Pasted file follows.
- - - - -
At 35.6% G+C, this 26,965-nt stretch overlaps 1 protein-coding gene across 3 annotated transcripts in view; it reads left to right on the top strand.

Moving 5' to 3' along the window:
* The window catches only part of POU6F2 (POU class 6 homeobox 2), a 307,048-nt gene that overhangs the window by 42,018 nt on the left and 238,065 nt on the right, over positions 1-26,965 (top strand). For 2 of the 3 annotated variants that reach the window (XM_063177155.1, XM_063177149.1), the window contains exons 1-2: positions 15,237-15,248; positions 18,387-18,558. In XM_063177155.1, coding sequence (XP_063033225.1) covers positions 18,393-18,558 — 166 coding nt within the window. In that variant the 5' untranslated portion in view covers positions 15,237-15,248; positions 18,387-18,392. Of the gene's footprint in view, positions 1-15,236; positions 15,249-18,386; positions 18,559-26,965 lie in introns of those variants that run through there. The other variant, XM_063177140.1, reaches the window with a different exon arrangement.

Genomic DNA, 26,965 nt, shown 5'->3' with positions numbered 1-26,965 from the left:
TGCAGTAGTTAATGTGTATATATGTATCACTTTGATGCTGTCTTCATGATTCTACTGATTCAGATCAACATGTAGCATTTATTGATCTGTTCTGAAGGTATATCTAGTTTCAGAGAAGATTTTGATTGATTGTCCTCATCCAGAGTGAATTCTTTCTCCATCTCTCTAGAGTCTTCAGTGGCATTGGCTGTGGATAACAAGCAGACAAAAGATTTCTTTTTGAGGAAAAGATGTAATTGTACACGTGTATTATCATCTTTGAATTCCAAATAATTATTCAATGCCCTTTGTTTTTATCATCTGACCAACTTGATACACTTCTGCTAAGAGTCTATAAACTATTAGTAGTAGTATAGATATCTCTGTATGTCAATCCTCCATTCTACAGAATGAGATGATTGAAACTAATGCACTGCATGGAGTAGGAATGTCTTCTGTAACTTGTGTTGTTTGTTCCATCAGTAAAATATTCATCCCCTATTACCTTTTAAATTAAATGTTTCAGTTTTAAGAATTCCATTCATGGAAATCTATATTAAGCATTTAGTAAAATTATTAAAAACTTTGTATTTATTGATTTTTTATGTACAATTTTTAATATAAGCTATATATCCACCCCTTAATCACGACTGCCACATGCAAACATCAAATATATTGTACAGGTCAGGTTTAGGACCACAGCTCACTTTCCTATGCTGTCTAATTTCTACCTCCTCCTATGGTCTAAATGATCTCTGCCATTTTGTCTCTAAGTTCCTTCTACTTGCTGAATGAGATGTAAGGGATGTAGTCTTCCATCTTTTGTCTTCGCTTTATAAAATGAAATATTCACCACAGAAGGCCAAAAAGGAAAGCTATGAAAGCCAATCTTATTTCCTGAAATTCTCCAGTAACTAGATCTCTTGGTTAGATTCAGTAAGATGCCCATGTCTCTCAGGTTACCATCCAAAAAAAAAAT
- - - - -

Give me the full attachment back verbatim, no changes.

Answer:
At 35.6% G+C, this 26,965-nt stretch overlaps 1 protein-coding gene across 3 annotated transcripts in view; it reads left to right on the top strand.

Moving 5' to 3' along the window:
* The window catches only part of POU6F2 (POU class 6 homeobox 2), a 307,048-nt gene that overhangs the window by 42,018 nt on the left and 238,065 nt on the right, over positions 1-26,965 (top strand). For 2 of the 3 annotated variants that reach the window (XM_063177155.1, XM_063177149.1), the window contains exons 1-2: positions 15,237-15,248; positions 18,387-18,558. In XM_063177155.1, coding sequence (XP_063033225.1) covers positions 18,393-18,558 — 166 coding nt within the window. In that variant the 5' untranslated portion in view covers positions 15,237-15,248; positions 18,387-18,392. Of the gene's footprint in view, positions 1-15,236; positions 15,249-18,386; positions 18,559-26,965 lie in introns of those variants that run through there. The other variant, XM_063177140.1, reaches the window with a different exon arrangement.

Genomic DNA, 26,965 nt, shown 5'->3' with positions numbered 1-26,965 from the left:
TGCAGTAGTTAATGTGTATATATGTATCACTTTGATGCTGTCTTCATGATTCTACTGATTCAGATCAACATGTAGCATTTATTGATCTGTTCTGAAGGTATATCTAGTTTCAGAGAAGATTTTGATTGATTGTCCTCATCCAGAGTGAATTCTTTCTCCATCTCTCTAGAGTCTTCAGTGGCATTGGCTGTGGATAACAAGCAGACAAAAGATTTCTTTTTGAGGAAAAGATGTAATTGTACACGTGTATTATCATCTTTGAATTCCAAATAATTATTCAATGCCCTTTGTTTTTATCATCTGACCAACTTGATACACTTCTGCTAAGAGTCTATAAACTATTAGTAGTAGTATAGATATCTCTGTATGTCAATCCTCCATTCTACAGAATGAGATGATTGAAACTAATGCACTGCATGGAGTAGGAATGTCTTCTGTAACTTGTGTTGTTTGTTCCATCAGTAAAATATTCATCCCCTATTACCTTTTAAATTAAATGTTTCAGTTTTAAGAATTCCATTCATGGAAATCTATATTAAGCATTTAGTAAAATTATTAAAAACTTTGTATTTATTGATTTTTTATGTACAATTTTTAATATAAGCTATATATCCACCCCTTAATCACGACTGCCACATGCAAACATCAAATATATTGTACAGGTCAGGTTTAGGACCACAGCTCACTTTCCTATGCTGTCTAATTTCTACCTCCTCCTATGGTCTAAATGATCTCTGCCATTTTGTCTCTAAGTTCCTTCTACTTGCTGAATGAGATGTAAGGGATGTAGTCTTCCATCTTTTGTCTTCGCTTTATAAAATGAAATATTCACCACAGAAGGCCAAAAAGGAAAGCTATGAAAGCCAATCTTATTTCCTGAAATTCTCCAGTAACTAGATCTCTTGGTTAGATTCAGTAAGATGCCCATGTCTCTCAGGTTACCATCCAAAAAAAAAAT